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glacially slow machine shop build

Good thing I saved a PDF of my build thread yesterday since pirate isn't even loading for me today. :rolleyes: (and of course it starts working a couple minutes after I post this).

This is the build thread so far. I assume most have seen it.


Right now I'm fucking around with the lathe in the middle of my shop trying to build a motor mount for it that isn't a massive waste of space like the original one. I've got the tubes bent and the hinge made, just need to do all the little pain in the ass stuff like making tabs in the right places to hold the motor, transmission, switch, etc.

While I was fucking around on Google Drive I found a zip of all the pics my brother and I took when I bought the lathe. I'll post them up tonight after work.
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Finally went through the pics from when I got the lathe 2yr ago.

Here's from the original CL ad. IIRC I paid $400.

The date on those pics was 5/22/18 so that's when I saw the ad. I went to get it the week of July 4 2018. It was in this guy's heavy truck shop. He was getting rid of it because his other one was better. Mine has the bigger chuck though. Here's pics of his shop and other lathe.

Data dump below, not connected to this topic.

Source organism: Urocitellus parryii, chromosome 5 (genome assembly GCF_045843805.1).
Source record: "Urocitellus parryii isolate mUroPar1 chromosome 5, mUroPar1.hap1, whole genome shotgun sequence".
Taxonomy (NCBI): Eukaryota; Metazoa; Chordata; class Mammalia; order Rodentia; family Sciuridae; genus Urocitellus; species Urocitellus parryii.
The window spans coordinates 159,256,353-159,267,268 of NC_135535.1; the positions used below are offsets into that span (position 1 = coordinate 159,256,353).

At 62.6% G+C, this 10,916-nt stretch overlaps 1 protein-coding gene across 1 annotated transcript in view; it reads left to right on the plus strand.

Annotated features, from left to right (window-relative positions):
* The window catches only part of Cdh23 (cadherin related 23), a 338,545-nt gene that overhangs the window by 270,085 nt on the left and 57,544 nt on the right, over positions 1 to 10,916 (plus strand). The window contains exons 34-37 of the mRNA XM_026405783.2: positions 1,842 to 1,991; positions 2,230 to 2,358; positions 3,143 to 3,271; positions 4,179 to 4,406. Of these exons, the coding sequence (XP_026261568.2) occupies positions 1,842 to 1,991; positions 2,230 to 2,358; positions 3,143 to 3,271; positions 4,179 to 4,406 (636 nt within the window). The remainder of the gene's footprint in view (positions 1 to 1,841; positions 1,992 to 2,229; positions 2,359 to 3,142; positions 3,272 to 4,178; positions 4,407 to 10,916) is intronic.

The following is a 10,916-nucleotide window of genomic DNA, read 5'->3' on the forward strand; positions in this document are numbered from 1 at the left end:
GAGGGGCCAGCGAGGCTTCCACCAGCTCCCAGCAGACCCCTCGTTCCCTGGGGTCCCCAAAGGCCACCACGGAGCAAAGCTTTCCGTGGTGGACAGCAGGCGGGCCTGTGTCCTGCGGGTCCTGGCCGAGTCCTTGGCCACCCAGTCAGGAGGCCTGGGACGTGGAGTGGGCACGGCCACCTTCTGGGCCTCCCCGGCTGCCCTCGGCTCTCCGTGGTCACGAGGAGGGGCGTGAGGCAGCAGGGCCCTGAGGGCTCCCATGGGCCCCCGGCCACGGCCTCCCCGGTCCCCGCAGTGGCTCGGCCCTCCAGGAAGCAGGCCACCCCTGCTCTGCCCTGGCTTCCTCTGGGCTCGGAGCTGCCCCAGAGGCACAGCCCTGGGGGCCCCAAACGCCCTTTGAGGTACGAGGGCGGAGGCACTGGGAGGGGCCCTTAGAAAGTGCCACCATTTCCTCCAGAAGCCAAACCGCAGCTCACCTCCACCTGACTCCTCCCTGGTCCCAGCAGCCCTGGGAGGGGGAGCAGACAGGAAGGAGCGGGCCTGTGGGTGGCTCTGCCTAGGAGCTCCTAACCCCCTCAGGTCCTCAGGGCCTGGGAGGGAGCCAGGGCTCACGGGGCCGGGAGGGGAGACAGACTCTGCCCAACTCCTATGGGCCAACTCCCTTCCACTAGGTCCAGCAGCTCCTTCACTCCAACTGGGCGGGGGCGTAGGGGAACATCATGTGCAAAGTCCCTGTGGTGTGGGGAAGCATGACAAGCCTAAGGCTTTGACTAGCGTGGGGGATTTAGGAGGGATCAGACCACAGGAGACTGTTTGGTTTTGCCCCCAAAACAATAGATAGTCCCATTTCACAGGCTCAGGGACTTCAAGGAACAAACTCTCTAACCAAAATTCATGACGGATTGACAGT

He even had a normal size (under 2000sf) house on the property. This was somewhere about an hour northwest of Bangor. I hope to live like that one day.

He said his skid steer really didn't like lifting the lathe all at once. We took the legs off and stuck it on some cribbing in a box truck, tied it down only at the rear and then drove to central MA and did a high precision parking job.

Also I'm pretty sure this was the last time the pipe bender got any use until when I took it out a few weeks ago to make the motor mount for the lathe.

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Here's all the pics we took once we got it home. I think my brother was the photographer for most/all of this. We found a nice bunch of chips under the carriage. Granted those might be more than a century worth but I think they justify putting way wipers on the "nice to have" list. We took some disassembly pics of the wiring and the apron. The transmission is a T96 so that gives you an idea of when this lathe was last touched. I want to eventually upgrade to have a 4spd mounted under the headstock and driving a three step pulley for more speed range but that is a long time off. The bicycle was chilling outside the Uhaul place where we returned the truck at ~1am after having it for close to 48hr. At that time my white Legacy was in the garage for a timing job. This week it's in the garage for crash damage. Funny how things come full circle.